Digitization Discoveries: Uncovering a Skeleton at Penn
There are many reasons to digitize collections. Museums and archives primarily digitize for preservation purposes. Government entities and commercial institutions digitize for preservation and to improve records management functions. Libraries may digitize to provide enhanced media and online research access. What is often surprising about digitization projects are the hidden gems uncovered when bringing forgotten or misplaced materials to light.
This is exactly the sort of unexpected revelation recently experienced by the University of Pennsylvania (Penn) Museum of Archaeology and Anthropology, when digitized records pointed to the existence of a 6,500-year-old skeleton hidden deep in storage. According to a Penn Museum press release:
“This summer, a project to digitize old records from a world-famous excavation brought that documentation, and the history of the skeleton, back to light.”
Excavated in 1929 in Ur (now southern Iraq) by Sir Leonard Woolley, this well-preserved skeleton is believed to have been a tall, older male from the Ubaid era. The recent re-discovery may help researchers find out new information about the lives and conditions of the people who lived during that period.
INTERNATIONAL COLLABORATION ON EXCAVATION AND DIGITIZATION
The original excavation was a joint venture between Penn Museum, the British Museum and the National Museum of Iraq to uncover the culture and history of Ur, noted as “one of ancient Mesopotamia’s largest and most important cities, occupied from ca. 5500 to 300 BCE.” Over 80 years later, these three museums are working together again to digitize records and materials from the historic excavation in a project titled “Ur of the Chaldees: A Virtual Vision of Woolley’s Excavations.”
Ur Digitization Project Manager, Dr. William B. Hafford, states, “Because the Ur collection is split among museums around the world, it is very difficult for researchers to do solid work. Reuniting the collections digitally makes them far more accessible than they have previously been.” In a personal example, he recalls, “I published an article about the Ur balance pan weights and it took me three years just to gather the data because it was so physically spread out. Even then, I didn’t manage to get them all. Now we are making everything available for re-analysis and we are bound to find things that have been ‘lost’ in that their original records had faded from their modern display or storage.”
Dr. Hafford continues, “One of the goals of this project (apart from making all data from Ur digital and accessible) is to reconnect all material from Ur to its original field records. The Ubaid period skeleton is only the most spectacular of the reconnections we have made. Many objects had partly incorrect records or, in some cases, completely missing connections to their original records after decades of storage.”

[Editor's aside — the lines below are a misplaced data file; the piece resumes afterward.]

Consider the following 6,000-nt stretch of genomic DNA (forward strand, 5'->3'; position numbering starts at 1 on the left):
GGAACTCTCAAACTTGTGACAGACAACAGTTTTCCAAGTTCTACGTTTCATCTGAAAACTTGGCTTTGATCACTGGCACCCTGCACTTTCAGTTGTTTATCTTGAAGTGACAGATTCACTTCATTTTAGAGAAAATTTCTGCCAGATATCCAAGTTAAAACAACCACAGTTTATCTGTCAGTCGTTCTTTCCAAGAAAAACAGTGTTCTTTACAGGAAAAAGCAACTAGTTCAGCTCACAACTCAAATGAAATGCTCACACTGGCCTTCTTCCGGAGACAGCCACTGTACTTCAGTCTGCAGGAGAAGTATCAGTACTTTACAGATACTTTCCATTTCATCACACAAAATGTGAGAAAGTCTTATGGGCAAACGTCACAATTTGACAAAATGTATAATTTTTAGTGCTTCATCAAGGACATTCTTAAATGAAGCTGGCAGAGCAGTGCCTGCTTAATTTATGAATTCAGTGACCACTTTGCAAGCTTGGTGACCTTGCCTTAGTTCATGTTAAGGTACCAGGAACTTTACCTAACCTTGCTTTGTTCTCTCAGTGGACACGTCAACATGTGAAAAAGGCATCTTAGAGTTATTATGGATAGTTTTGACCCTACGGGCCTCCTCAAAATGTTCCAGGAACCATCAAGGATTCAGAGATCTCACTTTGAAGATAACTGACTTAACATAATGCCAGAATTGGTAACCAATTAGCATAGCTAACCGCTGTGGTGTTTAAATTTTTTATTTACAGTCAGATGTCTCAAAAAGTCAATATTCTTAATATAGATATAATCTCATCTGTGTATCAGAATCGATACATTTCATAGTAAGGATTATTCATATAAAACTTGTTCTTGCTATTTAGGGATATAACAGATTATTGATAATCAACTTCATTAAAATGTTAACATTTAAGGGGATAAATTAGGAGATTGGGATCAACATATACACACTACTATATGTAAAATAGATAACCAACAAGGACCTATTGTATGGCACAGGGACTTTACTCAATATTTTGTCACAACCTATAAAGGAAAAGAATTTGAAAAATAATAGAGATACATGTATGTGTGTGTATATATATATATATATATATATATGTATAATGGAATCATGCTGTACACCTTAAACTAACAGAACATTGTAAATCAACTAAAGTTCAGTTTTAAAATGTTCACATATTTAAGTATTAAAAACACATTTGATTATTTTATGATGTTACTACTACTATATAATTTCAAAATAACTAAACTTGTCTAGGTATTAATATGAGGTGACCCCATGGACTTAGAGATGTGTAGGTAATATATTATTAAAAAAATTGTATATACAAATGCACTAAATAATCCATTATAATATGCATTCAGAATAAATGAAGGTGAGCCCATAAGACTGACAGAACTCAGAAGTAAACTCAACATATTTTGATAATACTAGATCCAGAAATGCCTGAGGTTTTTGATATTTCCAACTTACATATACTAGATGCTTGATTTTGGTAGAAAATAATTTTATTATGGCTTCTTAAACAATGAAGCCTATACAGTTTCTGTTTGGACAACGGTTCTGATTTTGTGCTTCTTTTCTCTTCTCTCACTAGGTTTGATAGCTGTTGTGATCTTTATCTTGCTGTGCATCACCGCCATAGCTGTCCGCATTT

There are many nuances in the data to be discovered as this project is digitized and pieced together. As Dr. Hafford explains, “With a virtual reconstruction of the excavation, all data will be much more accessible and will make for a better re-evaluation of the site as a whole as well as research into specifics of the ancient city.” He expands, “With Ur, there are a myriad of ways to approach the data. The ancient artifacts can be examined and so can the architectural layout, the placement of graves, distribution of artifacts, and various other things. Furthermore, there are historical records to be investigated showing the process of excavation and archaeology in the early 20th century. Thus this data has impact on much more modern history as well as ancient. There are undoubtedly previously unexplored paths that will lead to exciting new understandings.”
SCANNING FOR TREASURE
Crowley Imaging specialist Meghan Wyatt, who has worked extensively with museums, archives, universities and more to digitize their collections, knows first-hand how unforeseen information can be revealed through digitization. She notes, “Every imaging project we work on uncovers new information, whether minor or significant. For example, we scan collections from genealogical and historical societies which allow people to discover new branches in their family tree, elements of their cultural heritage, and much more.”
From skeletons to ancestors, there’s a lot to discover through digitization – expected and unexpected.
NOTE: While not being used for the Ur digitization project at this time, The University of Pennsylvania owns three Zeutschel book scanners: two zeta Comforts and one OS 12000 C Comfort. These scanners are utilized in the Van Pelt and Fisher Fine Arts libraries for Interlibrary Loan services. (The title “Comfort” in the scanner name means that it comes with an adjustable book cradle, which allows for gentle scanning without causing harm to the bindings.)
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With a bachelor’s degree in Mass Communication from Towson University, Camily Bishop serves as The Crowley Company’s sales and marketing assistant. A self-proclaimed member of the grammar police and avid reader of classical fiction, you can find her curled up with a good e-book or, on a nice day, experiencing the great outdoors – perhaps at the nearest wine festival.
*Photo 1 credit: Kyle Cassidy, 2014. Source: University of Pennsylvania Museum of Archaeology and Anthropology press release.
**Photo 2 credit: Photo Penn Museum. Source: University of Pennsylvania Museum of Archaeology and Anthropology press release.